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Men walking on water

Men Walking on Water
by Emily Schultz
The man who connected them wasn't a man anymore, but a body, hidden deep beneath the green ice of the Detroit River. The group of rumrunners huddled on the shore, consulting on what had just happened. All knew the doors of the old Ford had been removed for ease of exit in exactly this circumstance, yet apparently Alfred Moss still sat inside. The Doctor claimed to have seen the car go under and no one had seen the driver since. Moss was dead: to begin with. "There is no doubt whatever about that," the Doctor said. Perhaps Moss had heard the ice cracking, had managed to get one leg out the door, had been caught mid-jump as the vehicle plunged under, its grille like a falling arrow headed for the mud. If so, the fabric of his trousers now flapped grayly, silently. A lone black shoe balanced on the baseboard, poised to leap. This the men imagined. They also knew that Moss's hands might still grip the wheel-- or perhaps the parking brake or the roof's frame, whatever he had grabbed--ridges of knuckles white with fear, mouth ajar and the water swirling strands of dark hair around deaf ears. Willie Lynch could picture this more vividly than the others. As the kid in the group, he often rode with Alfred Moss. He knew that the Murray's Superior Pomade in Moss's hair would already be undone, though inside Moss's coat pocket the couple on the orange tin would still smile. His fedora would already have fallen away into the murk. Or perhaps Moss had managed to get free and swim, had made it up to the crusted ceiling only to bump against the ice, unable to break through or find air before sinking back down, arms and legs limp as strands of seaweed. Willie watched as the other men scuttled back and forth, searching, still hoping they were wrong. After a while, he climbed down from the bank and started to venture out on the frozen river but was called back. He could feel his face cracking beneath his cap, his eyes glassy. This was the worst thing he'd ever seen; it was intolerable to be forbidden from stretching out his body on top of the frail ice and freezing to death himself in search of the lost man. It had been Alfred Moss, not his own father, who'd finished teaching him to drive. Two brown moles beside Willie's eye consulted as he squinted. He spat. A small white gob landed on the white ice: proof he wasn't about to cry. To the northeast was the anchorage site for the bridge. The men had read or heard that it would be nearly fifty feet wide and rise above their river by 135 feet, but in the dark it was just an island of dirt heaped up on either side of the waterway, a place where the sandhogs worked in hard, short shifts, going down into the concrete tubing below the surface of the water to excavate. The construction site was a rubble of wood and sacks of cement. In the distance, in the moonlight, the round concrete caisson seemed to mock Willie and the men with its shape: a giant life preserver. The gang turned on the headlamps of their cars, positioned the beams so they could see across the ice. Although the light died at a hundred yards, they agreed the skid Alfred Moss had been pulling, heavy with Scotch, must be gone too. They snapped off their lights. Willie Lynch put his hands in his pockets and scrunched his shoulders. Why do they fucking care about the poteen ? "Where is the second car?" the large man in the homburg bellowed. This was Vern Bunterbart, the heavy, the one they answered to. "I am the second car," the Doctor said grimly. He was supposed to be out on the river too, coming back from Canada, following behind the Ford, bringing half the shipment. Sometimes it was Willie and sometimes the Doctor, whose real name was Ernest Krim. The men glanced up the bank where his old truck sat parked. They were silent for a moment. "You saw it or you heard it?" someone finally asked. "Both," Krim replied. He was a thin man with a face like a hammer, and eerily calm about the whole matter, considering he'd known Moss the best of all of them. Willie stared at the Doctor's frosty green eyes. "What did you see?" Willie asked. "Just a spot of dark, then splintering, a sound like a tree struck down the middle. Then the dark dipped. The spot just disappeared." "You are sure?" Bunterbart demanded. "How can you be?" He turned around, holding his homburg with one hand and the collar of his fine coat with the other. "A long way out." At his words, the group turned again and stared. Along the opposite shore, a hem of lights blurred between Willie's eyelashes. "I'm sure," Krim replied quietly. The men cursed and clutched their coats closer. They pulled their hats lower. There was a strong wind coming across the vast ice, but Willie didn't flip up his collar. "How many cases?" Bunterbart asked one of the others. His voice was like a razor flicking over a strop. The man chose his words carefully, so carefully he said nothing. "That many, ya?" Bunterbart huffed, and turned his large body away. Willie shot a glance at Krim. He didn't care for the Doctor, but didn't know why. He liked him better than some, but that went without saying since no one liked Bunterbart. It was something about Krim's manner. He stood differently from the other men, his eyes often looking up. Willie's father had called him Krim the Prim. He was a citizen . But then Willie remembered what Alfred Moss always said: the Doctor was a true pal, a blood brother, the one phone call you get . The Kid turned and again searched the frozen river with his eyes. Excerpted from Men Walking on Water by Emily Schultz All rights reserved by the original copyright owners. Excerpts are provided for display purposes only and may not be reproduced, reprinted or distributed without the written permission of the publisher.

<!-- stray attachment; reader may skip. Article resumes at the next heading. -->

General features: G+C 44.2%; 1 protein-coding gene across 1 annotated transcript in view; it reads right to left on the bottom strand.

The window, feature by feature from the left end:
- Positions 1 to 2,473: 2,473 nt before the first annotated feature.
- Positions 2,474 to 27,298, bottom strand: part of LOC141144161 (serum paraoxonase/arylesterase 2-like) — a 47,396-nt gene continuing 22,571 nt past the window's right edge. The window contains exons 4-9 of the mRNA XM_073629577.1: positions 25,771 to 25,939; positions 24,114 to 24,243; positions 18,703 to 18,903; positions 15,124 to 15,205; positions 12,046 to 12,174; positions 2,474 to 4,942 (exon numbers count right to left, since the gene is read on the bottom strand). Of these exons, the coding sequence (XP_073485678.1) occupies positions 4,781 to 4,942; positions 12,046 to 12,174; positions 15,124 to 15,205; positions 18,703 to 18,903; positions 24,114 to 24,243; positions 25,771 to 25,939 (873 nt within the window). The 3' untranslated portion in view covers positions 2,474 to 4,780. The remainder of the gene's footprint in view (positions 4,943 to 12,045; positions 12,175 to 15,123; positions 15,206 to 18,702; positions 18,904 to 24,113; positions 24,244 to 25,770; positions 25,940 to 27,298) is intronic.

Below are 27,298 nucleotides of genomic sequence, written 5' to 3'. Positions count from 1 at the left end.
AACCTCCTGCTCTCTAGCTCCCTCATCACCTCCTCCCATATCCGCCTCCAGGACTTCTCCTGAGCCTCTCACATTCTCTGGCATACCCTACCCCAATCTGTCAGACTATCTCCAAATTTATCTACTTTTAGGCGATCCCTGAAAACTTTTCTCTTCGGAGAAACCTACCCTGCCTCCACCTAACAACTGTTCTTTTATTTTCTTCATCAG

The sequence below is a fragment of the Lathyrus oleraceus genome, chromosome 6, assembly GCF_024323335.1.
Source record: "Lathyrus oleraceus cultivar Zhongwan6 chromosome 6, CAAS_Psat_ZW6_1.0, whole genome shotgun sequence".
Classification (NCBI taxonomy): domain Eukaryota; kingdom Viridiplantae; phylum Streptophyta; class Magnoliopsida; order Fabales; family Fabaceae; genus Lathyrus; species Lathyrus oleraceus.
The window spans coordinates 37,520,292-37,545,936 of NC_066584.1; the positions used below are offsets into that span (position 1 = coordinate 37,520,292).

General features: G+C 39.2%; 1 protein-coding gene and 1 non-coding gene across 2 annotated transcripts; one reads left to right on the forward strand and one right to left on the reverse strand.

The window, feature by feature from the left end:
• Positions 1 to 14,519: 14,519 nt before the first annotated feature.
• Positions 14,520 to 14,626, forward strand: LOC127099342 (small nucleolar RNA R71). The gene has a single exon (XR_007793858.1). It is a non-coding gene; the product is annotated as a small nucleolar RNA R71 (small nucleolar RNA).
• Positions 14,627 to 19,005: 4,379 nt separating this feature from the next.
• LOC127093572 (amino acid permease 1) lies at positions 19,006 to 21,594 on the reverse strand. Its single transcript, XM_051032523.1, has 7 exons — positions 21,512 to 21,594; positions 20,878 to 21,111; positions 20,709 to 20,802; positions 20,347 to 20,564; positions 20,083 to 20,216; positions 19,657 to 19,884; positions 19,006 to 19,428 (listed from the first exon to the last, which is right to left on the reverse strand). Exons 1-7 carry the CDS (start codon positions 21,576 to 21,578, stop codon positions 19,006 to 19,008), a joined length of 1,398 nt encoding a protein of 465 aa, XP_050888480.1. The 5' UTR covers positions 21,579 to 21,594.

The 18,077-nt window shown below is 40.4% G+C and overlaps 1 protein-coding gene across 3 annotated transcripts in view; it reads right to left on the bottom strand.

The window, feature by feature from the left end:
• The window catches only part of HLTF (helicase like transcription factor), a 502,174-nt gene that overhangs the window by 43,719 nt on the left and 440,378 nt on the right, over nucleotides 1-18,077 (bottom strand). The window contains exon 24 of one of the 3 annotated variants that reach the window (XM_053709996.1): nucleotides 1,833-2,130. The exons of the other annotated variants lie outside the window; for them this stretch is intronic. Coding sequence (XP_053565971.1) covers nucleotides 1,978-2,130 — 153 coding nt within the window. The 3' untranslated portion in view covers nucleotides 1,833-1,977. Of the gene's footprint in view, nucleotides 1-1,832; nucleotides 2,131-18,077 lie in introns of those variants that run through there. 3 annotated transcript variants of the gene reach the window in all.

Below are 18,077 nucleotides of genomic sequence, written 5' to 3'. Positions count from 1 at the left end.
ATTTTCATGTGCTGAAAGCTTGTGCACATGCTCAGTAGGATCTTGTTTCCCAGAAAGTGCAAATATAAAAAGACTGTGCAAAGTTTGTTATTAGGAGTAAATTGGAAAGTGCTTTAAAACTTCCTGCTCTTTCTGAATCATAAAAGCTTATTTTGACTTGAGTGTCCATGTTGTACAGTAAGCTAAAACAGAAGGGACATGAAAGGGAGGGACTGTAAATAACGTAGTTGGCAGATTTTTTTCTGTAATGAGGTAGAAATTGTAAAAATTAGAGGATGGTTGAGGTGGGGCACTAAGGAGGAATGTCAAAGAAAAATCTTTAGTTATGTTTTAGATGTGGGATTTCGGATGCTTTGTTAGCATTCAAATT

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Men walking on water